# Java Absolute Value: Method & Examples

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• 0:04 Java & Math Class
• 0:44 Finding Absolute Value
• 1:32 Infinity & Absolute Infinity
• 1:50 Use For Abs
• 2:22 Lesson Summary
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Lesson Transcript
Instructor: Martin Gibbs

Martin has 16 years experience in Human Resources Information Systems and has a PhD in Information Technology Management. He is an adjunct professor of computer science and computer programming.

Java provides a wealth of math functions. This lesson will cover the Java method for determining the absolute value of a number. Working code examples are provided, covering the data types for which absolute value can be found.

## Java & Math Class

Java comes with an entire library of math and arithmetic methods. Most of these are packaged within a core class, the Math class. The good news is that this class comes ready-to-use, right out of the box. Therefore, you can start using some powerful math functions in your code. One of these methods can be used to determine the absolute value.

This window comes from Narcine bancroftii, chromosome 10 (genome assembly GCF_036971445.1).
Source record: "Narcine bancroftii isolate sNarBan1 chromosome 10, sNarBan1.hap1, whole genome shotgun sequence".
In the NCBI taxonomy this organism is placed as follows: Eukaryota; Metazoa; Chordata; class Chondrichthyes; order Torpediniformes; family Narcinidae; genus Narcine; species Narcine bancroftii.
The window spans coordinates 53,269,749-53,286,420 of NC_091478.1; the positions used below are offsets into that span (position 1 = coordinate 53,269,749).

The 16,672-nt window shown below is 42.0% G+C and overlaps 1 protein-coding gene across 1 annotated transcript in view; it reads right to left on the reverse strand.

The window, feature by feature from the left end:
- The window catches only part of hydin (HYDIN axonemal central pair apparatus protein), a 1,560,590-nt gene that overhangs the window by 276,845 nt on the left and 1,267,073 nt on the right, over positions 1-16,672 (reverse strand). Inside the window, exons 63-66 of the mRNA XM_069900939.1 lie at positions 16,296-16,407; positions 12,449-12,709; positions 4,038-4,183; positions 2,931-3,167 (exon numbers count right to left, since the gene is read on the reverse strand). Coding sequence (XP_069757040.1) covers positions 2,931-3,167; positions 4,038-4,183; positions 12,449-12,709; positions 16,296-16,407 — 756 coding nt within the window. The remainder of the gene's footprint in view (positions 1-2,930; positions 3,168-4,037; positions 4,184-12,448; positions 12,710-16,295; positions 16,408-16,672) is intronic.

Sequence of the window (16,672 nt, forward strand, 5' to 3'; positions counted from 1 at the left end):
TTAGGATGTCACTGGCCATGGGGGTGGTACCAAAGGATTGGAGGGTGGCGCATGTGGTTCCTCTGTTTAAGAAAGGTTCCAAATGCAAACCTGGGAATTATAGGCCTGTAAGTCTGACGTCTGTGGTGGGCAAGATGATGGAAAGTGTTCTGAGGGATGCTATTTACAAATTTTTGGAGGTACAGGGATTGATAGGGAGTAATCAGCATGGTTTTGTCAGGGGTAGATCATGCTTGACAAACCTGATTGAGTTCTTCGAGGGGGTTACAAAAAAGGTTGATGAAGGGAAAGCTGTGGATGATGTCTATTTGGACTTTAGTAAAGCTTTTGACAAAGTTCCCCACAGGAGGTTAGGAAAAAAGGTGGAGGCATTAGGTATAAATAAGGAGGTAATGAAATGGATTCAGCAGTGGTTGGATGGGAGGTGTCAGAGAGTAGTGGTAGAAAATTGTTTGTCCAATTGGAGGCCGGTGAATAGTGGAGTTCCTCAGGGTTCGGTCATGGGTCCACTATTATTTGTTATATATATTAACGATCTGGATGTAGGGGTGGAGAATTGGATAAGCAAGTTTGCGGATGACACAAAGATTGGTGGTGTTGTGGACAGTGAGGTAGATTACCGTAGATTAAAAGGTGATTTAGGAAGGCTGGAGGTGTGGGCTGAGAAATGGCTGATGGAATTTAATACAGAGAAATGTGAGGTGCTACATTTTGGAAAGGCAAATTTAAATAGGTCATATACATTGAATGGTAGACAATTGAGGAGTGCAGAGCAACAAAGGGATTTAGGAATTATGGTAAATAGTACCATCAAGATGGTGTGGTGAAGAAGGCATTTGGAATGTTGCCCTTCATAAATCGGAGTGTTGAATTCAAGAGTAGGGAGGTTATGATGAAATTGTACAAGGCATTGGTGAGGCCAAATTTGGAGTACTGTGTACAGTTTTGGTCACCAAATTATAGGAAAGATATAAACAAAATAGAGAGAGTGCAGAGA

The absolute value of a number is the positive representation of that number. For example, the absolute value of -3 is 3. It doesn't mean that the number is rounded or truncated (as we'll see in the code examples). Technically, absolute indicates the distance from the origin (0) to the number; which is why the absolute value of -3 is 3.

## Finding Absolute Value

In order to retrieve the absolute value, we use the Java abs method. This method is in the Math class. The following code snippet shows how you access the method from the class:

`Math.abs(variable);`

The variable can be any primitive type; that is byte, short, int, long, float, or double. The following code shows each of these types, mixing in some negative, positive, and floating-point numbers. Notice that the Math.abs(variable) code is the same for each statement.

`public Abs {  byte byteV = 3;  short iou = -5;  int uome = 5;  long pages = -344378;  float pay = 15.3498f;  double rate = -15.3498;   public void printValues()   System.out.println("Byte = " + Math.abs(byteV));   System.out.println("Short = " + Math.abs(iou));   System.out.println("Int = " + Math.abs(uome));   System.out.println("Long = " + Math.abs(pages));   System.out.println("Float = " + Math.abs(pay));   System.out.println("Double = " + Math.abs(rate));  }}`

When we compile and run this code, the output below is displayed. Note that the abs method is only showing the absolute value, NOT a rounded or truncated value. Absolute value is only the distance from zero to the number.

Also note that a few of the numbers have the same absolute value; this helps us highlight the purpose of the method.

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